Delta Tops Estimates and Projects Strong Growth

ATLANTA ( TheStreet) -- Delta  ( DAL)  beat fourth-quarter analysts' estimates and projected strong growth for the current quarter and year, accompanied by effective cost controls.

The carrier said net income excluding items was $558 million, or 65 cents a share. Analysts surveyed by Thomson Reuters had estimated 63 cents. Revenue rose 6% to $9.1 billion. Analysts had estimated $9 billion.

Including an $8 billion non-cash gain associated with the reversal of the company's tax valuation allowance, net income was $8.5 billion.

In premarket trading Tuesday, Delta shares were up $1.08 to $32.15.

"Our December quarter profit caps off a successful year for Delta with strong profitability and margin expansion, industry-leading operations and significant improvements in customer satisfaction," said CEO Richard Anderson, in a prepared statement. "We have a solid set of initiatives in place to improve our financial results, operational performance and customer satisfaction levels beyond 2013's record levels."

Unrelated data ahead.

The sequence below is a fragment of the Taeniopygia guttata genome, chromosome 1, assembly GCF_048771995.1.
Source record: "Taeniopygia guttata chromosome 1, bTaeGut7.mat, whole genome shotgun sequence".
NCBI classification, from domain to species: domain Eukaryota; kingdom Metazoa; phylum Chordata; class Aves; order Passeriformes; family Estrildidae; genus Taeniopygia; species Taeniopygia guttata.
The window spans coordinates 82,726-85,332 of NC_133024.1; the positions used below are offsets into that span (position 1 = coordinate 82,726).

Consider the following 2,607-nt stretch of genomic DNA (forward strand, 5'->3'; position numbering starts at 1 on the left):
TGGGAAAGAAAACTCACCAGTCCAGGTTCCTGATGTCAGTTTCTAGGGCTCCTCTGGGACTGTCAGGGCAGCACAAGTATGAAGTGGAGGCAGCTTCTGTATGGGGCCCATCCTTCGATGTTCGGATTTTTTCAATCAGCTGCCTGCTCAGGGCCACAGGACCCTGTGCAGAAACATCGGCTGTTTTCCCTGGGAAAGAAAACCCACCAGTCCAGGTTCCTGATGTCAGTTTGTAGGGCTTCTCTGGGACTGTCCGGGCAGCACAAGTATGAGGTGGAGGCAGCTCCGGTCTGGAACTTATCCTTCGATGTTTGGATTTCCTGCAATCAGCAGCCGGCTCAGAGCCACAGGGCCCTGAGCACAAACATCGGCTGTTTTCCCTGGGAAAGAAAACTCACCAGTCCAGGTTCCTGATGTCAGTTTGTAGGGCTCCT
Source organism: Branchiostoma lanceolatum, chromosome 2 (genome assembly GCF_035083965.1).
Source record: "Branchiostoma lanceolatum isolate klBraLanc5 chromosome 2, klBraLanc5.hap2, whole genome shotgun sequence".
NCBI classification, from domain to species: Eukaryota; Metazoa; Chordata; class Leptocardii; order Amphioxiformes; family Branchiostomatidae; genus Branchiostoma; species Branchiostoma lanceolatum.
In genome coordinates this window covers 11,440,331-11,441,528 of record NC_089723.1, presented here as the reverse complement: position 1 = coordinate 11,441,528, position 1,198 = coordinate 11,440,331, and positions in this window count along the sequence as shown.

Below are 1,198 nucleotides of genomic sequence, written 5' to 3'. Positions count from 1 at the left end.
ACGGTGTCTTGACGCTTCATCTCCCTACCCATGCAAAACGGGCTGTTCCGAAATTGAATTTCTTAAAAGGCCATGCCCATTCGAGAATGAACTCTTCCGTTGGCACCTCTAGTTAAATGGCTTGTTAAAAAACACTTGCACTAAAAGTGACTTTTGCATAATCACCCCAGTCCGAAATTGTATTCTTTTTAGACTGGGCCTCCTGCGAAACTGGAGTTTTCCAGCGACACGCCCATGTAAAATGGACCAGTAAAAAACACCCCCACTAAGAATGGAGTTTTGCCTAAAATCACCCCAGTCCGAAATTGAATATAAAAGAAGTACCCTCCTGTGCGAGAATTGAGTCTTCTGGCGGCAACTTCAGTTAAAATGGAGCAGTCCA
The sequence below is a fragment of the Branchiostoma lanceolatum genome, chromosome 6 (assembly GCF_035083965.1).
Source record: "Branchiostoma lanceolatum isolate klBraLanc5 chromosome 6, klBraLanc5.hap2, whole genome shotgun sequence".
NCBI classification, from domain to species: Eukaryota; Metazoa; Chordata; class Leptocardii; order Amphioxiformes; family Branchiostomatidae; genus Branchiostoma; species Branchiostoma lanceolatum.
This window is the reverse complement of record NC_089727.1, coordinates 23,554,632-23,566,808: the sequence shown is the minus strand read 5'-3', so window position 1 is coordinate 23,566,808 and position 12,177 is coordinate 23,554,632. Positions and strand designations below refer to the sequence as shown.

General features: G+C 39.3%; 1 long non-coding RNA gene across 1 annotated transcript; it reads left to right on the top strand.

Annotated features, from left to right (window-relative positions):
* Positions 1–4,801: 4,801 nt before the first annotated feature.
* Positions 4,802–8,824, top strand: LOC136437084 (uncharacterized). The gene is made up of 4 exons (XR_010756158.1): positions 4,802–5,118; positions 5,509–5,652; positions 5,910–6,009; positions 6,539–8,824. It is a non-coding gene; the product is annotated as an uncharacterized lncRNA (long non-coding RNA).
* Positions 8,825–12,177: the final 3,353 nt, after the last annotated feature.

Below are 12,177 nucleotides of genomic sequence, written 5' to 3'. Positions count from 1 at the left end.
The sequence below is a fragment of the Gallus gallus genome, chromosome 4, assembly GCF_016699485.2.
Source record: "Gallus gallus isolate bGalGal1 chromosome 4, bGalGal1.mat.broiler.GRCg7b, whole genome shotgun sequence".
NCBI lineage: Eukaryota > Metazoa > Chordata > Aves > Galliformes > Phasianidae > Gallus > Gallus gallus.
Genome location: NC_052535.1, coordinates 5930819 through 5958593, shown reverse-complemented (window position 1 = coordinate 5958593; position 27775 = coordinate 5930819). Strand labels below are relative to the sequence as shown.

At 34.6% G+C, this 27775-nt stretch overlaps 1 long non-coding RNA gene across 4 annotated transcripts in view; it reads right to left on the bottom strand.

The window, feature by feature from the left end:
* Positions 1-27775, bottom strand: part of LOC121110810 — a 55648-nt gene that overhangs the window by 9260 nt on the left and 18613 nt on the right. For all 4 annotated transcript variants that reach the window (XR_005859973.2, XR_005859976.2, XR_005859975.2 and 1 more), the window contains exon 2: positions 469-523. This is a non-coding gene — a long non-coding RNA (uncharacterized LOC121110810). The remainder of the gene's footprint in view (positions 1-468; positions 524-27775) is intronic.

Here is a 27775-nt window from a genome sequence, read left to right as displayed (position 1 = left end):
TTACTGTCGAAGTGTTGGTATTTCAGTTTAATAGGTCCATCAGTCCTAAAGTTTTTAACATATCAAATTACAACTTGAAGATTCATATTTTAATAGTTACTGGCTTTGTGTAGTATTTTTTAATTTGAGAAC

Looking ahead, Delta said it expects further revenue and margin improvement. For the current quarter, Delta expects an operating margin between 6% and 8%, capacity expansion of 2% to 3% and a gain in cost per available seat mile of 0.5% to 1.5%.

"With a solid demand environment, industry-wide capacity discipline and a number of Delta's revenue initiatives already delivering benefits, we expect to produce significant margin expansion in the March quarter," said President Ed Bastian. "As we move through the year, we expect to generate top-line revenue growth as we implement our Virgin Atlantic joint venture, continue to restructure and diversify our Pacific network, gain additional corporate share, and ramp up our merchandising efforts."

If you liked this article you might like

Here Are the Best Elite Airline Status Programs

Here's Why New York Area Airports Score Low With Travelers

Stocks Dad Would Have Loved, And Why He Was Right

United Airlines Might Be Having an Identity Crisis That Is Worrying Wall Street